Such efforts have repeatedly fallen short, largely because they have not conceptualized the conflict within the Mashriq’s colonial history. Even if the Israelis and the Palestinians were to sign a peace deal, Israel’s hostile relations with its neighbors would continue to threaten its position. Any lasting solution must therefore also consider Israel as a central part of the Mashriq, recognize its cultural and historical importance to the history of the region, and offer it genuine economic and political integration. Successful economic exchange and development must be considered essential to any peace settlement.
This may seem like an unlikely scenario, especially in the face of arguments that the security barrier has allowed Israelis to relegate the ongoing conflict to a back-burner issue. But in fact, Israel has much to gain from regional economic and political integration. Such a solution would allow it to establish a lasting peace with the Palestinians as well as its Arab neighbors, especially Lebanon, with which Israel has been intermittently at war for the better part of three decades—a conflict that has taken an immense toll on the Israeli psyche as well as costing thousands of lives and billions of dollars. Integration for Peace would provide Israel with regional allies against its greatest foe, Iran, perhaps eventually building new strategic lines of communication with Tehran, and reinvigorating relations with Ankara. It also offers Israel the opportunity for major regional economic development, opening up huge new markets for Israeli goods and services. But above all, it represents an opportunity for the normalization of relations and the permanent legitimization of Israel in the eyes of its neighbors. The genuine acceptance of Israel as an economic partner of the Arab states of the Mashriq would enshrine a new regional order.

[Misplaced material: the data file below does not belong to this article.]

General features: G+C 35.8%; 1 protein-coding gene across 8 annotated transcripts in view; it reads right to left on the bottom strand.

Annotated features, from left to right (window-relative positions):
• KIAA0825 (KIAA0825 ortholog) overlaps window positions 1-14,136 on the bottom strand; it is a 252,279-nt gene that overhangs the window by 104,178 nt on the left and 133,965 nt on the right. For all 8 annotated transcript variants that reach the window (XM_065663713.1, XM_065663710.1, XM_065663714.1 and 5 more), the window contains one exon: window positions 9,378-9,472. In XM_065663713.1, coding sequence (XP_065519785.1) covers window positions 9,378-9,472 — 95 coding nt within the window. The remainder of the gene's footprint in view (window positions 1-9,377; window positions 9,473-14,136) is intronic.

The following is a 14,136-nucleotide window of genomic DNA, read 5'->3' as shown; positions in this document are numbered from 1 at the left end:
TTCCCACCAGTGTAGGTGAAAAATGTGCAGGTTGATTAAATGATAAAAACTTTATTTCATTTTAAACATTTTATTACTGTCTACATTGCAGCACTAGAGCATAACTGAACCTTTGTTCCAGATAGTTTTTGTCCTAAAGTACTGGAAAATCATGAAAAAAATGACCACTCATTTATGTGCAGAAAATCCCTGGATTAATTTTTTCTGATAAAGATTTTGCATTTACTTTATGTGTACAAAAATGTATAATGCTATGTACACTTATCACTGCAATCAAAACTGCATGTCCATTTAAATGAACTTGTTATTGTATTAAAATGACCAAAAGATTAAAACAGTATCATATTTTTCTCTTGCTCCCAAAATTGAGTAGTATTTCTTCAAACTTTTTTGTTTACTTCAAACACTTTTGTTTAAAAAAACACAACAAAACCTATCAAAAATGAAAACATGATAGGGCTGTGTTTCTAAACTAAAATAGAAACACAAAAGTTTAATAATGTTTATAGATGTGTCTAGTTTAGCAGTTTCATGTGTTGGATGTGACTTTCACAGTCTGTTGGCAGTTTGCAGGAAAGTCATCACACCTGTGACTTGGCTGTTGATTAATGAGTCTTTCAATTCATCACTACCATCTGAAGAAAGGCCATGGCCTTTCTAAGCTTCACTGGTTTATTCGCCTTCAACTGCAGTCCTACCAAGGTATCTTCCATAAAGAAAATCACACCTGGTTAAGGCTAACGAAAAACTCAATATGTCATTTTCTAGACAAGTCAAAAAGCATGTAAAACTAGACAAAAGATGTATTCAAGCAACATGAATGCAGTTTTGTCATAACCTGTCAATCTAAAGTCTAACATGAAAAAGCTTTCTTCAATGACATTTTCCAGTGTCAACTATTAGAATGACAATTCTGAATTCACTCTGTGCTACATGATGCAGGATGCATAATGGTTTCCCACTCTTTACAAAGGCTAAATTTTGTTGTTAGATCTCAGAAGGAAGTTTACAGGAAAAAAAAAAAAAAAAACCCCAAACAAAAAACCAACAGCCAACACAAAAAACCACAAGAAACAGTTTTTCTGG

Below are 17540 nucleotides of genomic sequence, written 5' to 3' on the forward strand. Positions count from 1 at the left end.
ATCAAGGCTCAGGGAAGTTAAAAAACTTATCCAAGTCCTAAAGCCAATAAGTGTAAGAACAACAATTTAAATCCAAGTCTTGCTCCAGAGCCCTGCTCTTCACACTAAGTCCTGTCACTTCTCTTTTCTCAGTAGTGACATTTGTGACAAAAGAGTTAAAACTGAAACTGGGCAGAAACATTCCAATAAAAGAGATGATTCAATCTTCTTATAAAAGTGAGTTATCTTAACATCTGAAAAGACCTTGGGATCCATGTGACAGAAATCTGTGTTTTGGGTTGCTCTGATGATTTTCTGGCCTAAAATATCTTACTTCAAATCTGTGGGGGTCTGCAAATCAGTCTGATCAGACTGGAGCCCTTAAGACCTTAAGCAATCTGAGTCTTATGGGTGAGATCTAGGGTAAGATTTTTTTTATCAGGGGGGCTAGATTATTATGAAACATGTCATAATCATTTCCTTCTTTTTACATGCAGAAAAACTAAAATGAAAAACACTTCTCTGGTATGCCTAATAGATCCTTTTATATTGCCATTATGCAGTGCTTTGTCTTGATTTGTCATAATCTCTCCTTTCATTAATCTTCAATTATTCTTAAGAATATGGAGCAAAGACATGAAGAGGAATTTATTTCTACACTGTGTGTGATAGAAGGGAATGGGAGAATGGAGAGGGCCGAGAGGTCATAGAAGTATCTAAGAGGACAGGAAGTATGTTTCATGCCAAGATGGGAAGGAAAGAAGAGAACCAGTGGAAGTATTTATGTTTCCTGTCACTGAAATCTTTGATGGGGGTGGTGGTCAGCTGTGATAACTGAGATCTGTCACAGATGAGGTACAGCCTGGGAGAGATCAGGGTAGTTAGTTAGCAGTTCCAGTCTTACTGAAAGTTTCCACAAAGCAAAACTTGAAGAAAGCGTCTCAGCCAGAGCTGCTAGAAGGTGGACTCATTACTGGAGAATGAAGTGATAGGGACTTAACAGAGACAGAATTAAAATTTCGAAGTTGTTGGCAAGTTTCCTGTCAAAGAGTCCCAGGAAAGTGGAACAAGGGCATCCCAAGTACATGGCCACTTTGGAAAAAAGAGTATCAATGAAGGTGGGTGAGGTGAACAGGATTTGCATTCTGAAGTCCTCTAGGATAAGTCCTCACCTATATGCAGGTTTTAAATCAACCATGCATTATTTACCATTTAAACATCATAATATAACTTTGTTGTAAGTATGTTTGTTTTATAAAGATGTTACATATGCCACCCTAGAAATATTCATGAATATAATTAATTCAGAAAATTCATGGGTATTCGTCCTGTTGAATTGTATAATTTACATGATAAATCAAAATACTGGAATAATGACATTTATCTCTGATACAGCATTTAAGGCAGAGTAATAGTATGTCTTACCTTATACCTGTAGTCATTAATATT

The states of the Mashriq must shift from outdated anti-Israel rhetoric, which served for so many years to prop up the failing institutions of Arab nationalism, and instead recognize Israel as a potential partner in a major economic redevelopment of the region. Integration for Peace offers the most promising path towards regional security and prosperity. This sort of cooperation could lead to sustainable partnerships between Israel and its Arab neighbors, a desirable outcome for U.S. national interests.